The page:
Thomas Robertello Gallery is pleased to present Memory Palaces; an exhibition of new drawings by Chicago-based artist Edie Fake. Comprised of fifteen drawings, Fake's first solo show in Chicago is a city built from two places or directions: a series of gateways for departed friends and vividly patterned architectural spaces re-imagining Chicago's queer history.
In his ecstatic gateways, Fake pays tribute, mourns the loss of, and meditates on the lives of departed friends. The ballpoint pen and gouache drawings take the form of thresholds, passageways, and transitional spaces using visually striking patterns and fantasy architecture. Fake's pictorial spaces expand and collapse, memorializing lives and building a community of celebratory facades in honor of his friends.
Taken from fragments of Chicago's buildings and history, Fake recreates and reincarnates the spaces once associated with LGBTI newspapers, feminist clinics, dance clubs, social spaces, punk venues, theaters, and other imagined spaces. Among the historic spaces from Chicago's past depicted here are the Newberry Theatre - a gay xxx movie theater in the 1970s, Nightgowns - a queer artist space on the south side in the early 2000s, JANE - a radical undercover abortion service established in Chicago from 1969-1973, Killer Dyke - 1971 newspaper from Northeastern IL University, Blazing Star - newspaper and group based in the Chicago Women's Liberation Union (CWLU) mid-1970s, La Mere Vipere - a gay bar on Halsted that became a pivotal venue in Chicago's early punk scene (burned down in 1978), The Snake Pit - former Chicago gay bar (1970s), and Club LaRay - gay dance club and hub for dance music and voguing in the 80s.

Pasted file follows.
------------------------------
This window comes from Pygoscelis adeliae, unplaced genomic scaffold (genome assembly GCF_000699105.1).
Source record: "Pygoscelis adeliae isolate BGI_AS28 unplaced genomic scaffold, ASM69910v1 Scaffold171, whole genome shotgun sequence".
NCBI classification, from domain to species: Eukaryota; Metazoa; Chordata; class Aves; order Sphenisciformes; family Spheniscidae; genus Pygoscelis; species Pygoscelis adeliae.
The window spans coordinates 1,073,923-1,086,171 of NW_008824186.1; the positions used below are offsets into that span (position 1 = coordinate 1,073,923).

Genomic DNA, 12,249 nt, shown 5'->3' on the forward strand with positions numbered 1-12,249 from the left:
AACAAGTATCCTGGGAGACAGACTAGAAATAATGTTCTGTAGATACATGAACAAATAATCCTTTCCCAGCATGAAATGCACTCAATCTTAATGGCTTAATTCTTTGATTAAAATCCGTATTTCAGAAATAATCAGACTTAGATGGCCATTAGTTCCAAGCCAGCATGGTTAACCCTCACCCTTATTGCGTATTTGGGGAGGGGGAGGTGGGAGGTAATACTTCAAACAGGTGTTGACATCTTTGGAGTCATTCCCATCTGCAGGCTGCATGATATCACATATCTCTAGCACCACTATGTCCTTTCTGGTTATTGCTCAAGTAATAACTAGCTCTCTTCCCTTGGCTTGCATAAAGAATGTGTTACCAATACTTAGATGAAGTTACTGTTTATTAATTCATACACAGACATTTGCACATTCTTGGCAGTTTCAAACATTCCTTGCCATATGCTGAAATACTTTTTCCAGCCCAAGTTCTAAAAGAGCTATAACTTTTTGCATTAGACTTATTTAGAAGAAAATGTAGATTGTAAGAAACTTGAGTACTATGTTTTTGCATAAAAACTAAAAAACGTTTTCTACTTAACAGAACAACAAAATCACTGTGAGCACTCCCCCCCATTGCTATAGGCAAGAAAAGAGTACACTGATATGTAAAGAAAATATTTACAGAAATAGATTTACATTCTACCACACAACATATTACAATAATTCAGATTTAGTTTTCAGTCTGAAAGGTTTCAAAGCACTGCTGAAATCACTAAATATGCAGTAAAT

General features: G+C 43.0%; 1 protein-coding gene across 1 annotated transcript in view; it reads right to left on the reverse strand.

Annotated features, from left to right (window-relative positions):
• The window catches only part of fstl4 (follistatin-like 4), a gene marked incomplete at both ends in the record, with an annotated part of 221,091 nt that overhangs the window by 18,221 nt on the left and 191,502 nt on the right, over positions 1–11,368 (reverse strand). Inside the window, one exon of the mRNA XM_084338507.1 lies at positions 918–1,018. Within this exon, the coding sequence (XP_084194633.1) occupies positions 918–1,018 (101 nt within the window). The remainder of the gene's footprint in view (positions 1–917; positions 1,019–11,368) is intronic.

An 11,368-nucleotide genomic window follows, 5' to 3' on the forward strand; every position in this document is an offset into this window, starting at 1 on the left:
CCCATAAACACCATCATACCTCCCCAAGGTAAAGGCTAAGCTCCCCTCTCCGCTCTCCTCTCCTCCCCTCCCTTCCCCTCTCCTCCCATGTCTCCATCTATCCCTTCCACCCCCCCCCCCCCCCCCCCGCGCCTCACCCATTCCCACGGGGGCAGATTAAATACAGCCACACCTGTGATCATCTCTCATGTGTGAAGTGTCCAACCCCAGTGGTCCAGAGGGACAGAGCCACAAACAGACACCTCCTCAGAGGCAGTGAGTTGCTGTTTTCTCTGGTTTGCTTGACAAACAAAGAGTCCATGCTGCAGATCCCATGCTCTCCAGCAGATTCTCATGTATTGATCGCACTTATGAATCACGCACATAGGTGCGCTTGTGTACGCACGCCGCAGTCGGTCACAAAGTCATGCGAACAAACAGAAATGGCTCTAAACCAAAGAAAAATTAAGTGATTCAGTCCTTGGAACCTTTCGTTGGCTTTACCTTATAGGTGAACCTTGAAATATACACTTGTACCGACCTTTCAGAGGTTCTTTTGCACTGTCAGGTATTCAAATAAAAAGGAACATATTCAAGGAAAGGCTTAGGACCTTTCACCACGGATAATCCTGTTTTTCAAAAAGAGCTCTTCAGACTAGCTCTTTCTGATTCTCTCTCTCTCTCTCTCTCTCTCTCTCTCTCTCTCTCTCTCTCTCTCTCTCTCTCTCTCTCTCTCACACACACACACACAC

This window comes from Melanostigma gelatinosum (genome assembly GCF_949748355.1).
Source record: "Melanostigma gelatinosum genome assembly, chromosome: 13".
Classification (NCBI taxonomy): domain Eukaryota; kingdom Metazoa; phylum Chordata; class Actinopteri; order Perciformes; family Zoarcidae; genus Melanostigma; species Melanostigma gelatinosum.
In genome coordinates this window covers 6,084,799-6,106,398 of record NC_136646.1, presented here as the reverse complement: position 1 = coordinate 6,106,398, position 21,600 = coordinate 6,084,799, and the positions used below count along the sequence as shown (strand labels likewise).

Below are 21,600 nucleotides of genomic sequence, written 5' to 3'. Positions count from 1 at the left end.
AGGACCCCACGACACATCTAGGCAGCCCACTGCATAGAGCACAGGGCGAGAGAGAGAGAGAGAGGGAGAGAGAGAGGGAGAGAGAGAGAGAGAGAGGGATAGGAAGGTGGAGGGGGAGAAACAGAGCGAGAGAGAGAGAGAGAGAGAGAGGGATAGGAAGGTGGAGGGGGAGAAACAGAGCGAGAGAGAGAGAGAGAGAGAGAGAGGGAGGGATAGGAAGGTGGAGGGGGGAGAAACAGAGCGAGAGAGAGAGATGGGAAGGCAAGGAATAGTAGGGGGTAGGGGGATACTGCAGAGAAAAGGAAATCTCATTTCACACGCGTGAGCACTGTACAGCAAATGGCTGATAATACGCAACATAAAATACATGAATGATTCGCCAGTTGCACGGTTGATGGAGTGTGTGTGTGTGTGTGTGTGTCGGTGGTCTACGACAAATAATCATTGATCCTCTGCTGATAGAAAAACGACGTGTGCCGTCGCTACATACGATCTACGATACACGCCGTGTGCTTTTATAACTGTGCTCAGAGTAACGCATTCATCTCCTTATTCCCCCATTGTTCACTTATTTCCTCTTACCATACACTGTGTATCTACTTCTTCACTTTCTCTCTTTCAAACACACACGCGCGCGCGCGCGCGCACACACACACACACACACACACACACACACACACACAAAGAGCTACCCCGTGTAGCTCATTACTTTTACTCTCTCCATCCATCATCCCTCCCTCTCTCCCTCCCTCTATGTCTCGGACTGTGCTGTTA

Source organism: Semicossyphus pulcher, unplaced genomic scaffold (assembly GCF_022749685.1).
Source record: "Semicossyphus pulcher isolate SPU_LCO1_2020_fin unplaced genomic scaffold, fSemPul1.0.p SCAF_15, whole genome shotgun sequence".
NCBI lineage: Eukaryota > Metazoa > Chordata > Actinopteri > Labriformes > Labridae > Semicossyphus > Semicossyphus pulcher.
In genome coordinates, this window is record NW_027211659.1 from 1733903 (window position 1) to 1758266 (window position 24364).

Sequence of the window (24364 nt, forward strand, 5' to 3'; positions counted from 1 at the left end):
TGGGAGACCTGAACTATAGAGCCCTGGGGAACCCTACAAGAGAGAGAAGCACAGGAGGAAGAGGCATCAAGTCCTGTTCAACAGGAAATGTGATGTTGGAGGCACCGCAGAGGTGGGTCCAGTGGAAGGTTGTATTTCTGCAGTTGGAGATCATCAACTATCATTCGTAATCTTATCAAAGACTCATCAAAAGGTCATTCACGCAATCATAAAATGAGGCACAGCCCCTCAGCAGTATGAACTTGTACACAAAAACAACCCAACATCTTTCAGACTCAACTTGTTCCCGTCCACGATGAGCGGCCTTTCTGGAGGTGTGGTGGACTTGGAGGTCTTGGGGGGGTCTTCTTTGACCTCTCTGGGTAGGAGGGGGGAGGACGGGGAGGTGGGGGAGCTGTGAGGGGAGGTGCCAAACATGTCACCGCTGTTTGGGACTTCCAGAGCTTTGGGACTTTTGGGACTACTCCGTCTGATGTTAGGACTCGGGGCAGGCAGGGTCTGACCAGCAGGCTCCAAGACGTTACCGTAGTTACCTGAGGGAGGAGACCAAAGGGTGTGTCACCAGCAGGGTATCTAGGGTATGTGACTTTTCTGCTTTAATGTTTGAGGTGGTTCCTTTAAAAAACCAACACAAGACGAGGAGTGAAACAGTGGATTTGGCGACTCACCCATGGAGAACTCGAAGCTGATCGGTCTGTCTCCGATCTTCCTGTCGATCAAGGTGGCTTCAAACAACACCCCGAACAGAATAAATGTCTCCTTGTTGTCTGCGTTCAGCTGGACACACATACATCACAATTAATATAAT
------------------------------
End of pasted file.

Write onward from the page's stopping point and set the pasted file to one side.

Since moving back to Chicago in 2009, Fake's artistic practice has centered around synthesizing the city's gay history with a visionary landscape for the queer present. The buildings in his drawings are not about nostalgia for a lost time, instead, they are about re-awakening the impulse to create physical space for queer voices, lives and politics. They are decidedly shaped by real buildings in Chicago. Like the city itself, the buildings drawn are visually striking: ornate and formal details merged with the eclectic aesthetics of hand-painted signs, weathered awnings and makeshift repairs. The drawings engage the viewer with the history of a community in a way that inspires both investigation and response. These pieces act as visual bridges between former incarnations of local queer initiatives and blueprints for new and necessary resources.